Cheat with colour
A few pots will help keep your garden alive, says Marie Staunton
When it comes to planting up big pots, I'm all for a bit of cheating – that's what the best in the business are up to, and if you can't beat them, join them.
I love visiting the garden in Farmleigh, Dublin, and although I come away with fantastic ideas for my own patch, I feel utterly lazy when I see how beautiful the place looks, even in late summer and early autumn.
I then come home and kill myself trying to whip my own garden into shape from the guilt of it all.
But a little bit of cheating goes a long way, and adding in pots of colour to keep the season going a little longer is quite acceptable. How else would gardens open to the public be able to sustain the interest for so long?
So, how do you achieve the look? Growing quite a bit in pots seems to be the answer, then add them in as other plants keel over or look a bit raggy.
When you go into the courtyard in Farmleigh, the pots are overflowing with colour thanks, in part, to begonias, petunia and the interesting addition of plumbago, which will need to be brought into a glasshouse shortly.
Plumbago is a beautiful plant with very delicate pale-blue flowers that wouldn't ordinarily reside outside in Ireland, but it will cope very well outside during the summer. Come late autumn, wheel it inside for a bit of heat.
If you have the pot against a wall, you can attach the stems of the plumbago to some wires or a trellis and it will serve as the perfect backdrop to the buttery yellow begonias pictured here.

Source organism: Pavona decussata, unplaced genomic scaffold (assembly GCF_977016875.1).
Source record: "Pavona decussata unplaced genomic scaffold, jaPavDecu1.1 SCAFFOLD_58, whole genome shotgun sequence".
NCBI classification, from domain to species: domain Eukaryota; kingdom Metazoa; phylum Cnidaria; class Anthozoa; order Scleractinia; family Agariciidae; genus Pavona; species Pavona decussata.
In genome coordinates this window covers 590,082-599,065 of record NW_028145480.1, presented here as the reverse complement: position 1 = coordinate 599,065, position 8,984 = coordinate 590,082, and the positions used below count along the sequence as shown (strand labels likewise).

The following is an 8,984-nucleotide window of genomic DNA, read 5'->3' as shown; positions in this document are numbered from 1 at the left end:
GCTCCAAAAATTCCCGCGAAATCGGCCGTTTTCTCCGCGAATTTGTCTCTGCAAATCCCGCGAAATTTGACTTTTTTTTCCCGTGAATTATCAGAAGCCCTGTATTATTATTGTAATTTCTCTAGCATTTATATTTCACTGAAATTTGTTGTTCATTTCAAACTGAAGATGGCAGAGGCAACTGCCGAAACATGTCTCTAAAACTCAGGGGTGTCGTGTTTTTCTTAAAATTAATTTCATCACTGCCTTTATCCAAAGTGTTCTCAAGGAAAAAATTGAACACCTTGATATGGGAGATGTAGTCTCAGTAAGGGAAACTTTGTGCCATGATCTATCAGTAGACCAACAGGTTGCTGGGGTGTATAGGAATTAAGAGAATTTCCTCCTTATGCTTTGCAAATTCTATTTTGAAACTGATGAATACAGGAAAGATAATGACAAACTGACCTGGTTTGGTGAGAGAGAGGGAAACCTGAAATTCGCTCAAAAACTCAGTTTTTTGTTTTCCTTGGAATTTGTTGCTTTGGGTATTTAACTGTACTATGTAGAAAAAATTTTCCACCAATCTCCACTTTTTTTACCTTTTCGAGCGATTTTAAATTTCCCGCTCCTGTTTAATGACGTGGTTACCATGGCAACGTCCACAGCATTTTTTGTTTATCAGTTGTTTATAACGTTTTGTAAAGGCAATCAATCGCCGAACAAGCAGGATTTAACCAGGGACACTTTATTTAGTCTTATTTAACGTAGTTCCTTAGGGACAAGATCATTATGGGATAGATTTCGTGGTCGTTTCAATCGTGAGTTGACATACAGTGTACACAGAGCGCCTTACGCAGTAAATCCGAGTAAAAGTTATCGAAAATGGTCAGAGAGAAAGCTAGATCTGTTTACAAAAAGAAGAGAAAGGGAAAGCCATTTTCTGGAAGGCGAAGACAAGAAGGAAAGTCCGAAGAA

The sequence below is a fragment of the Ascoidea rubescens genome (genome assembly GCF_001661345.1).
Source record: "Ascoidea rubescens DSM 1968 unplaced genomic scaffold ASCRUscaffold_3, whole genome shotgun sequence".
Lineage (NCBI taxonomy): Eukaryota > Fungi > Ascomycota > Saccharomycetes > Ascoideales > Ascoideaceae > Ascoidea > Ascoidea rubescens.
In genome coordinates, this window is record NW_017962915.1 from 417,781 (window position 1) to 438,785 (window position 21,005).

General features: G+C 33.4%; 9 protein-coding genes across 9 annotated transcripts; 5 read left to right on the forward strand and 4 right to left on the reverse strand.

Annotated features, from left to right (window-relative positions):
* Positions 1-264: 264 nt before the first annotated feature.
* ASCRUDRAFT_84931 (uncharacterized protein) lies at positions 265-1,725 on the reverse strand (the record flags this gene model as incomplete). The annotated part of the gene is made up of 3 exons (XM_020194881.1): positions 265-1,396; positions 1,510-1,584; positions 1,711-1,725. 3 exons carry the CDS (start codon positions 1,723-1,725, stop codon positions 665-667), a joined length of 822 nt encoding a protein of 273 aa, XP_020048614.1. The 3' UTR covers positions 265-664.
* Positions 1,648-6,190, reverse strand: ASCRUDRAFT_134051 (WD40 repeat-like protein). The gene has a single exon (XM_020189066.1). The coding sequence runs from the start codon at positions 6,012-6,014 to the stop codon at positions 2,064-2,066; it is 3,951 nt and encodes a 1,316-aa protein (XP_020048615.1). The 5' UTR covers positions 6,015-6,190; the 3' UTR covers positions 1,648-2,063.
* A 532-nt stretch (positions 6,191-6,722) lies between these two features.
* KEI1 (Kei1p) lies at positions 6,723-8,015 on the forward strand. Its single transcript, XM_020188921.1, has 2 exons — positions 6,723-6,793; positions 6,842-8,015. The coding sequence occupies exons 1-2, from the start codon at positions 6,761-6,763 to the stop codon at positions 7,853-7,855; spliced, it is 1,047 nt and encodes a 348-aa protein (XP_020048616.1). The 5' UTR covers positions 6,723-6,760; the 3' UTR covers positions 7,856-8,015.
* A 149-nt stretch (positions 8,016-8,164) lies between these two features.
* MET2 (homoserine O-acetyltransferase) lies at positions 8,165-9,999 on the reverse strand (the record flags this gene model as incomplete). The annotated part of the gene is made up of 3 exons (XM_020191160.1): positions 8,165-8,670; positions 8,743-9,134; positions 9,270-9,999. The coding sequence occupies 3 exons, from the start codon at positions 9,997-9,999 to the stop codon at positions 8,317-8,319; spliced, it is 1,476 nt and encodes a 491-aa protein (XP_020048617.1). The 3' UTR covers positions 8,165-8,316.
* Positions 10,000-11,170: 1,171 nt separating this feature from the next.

Begonias are a godsend to any gardener who loves pots of colour but has a shortage of space in full sun. These are quite at home in a semi-shaded area of your garden. If you feed the pots and keep them well watered, it's a sure bet that you will have colour right into autumn.
The secret is to constantly dead-head, which will in turn encourage new flowers.
Having a glasshouse or a lean-to will certainly help when it comes to over wintering non-hardy plants. Begonia tubers can be housed in the garage, after the first frost. Just take them in and let the foliage die back naturally. If you notice any rotten bits, cut them out and dust them with a fungal powder.
After a week or so, the stems should come away easily; then put each tuber in its own brown bag and store the lot in a box over winter, as mentioned, in the garage. Check them every few weeks for any signs of disease. If you notice any rotten bits, cut them away and dust again with the fungal powder, or, in some cases, you might have to dispose of them altogether.
I didn't include petunias in any of the pots I planted this year because of past performance. The summers weren't particularly kind to petunias and they always looked sad and uncared for with all the rain that fell on them. Of course, this year brought a perfect petunia summer, full of glorious sunshine.
In the interest of securing a decent summer next year, I am willing to forgo using petunias. It's a bit like bringing an umbrella – it never rains when you have one, but it's a sure bet that it will bucket down when you don't.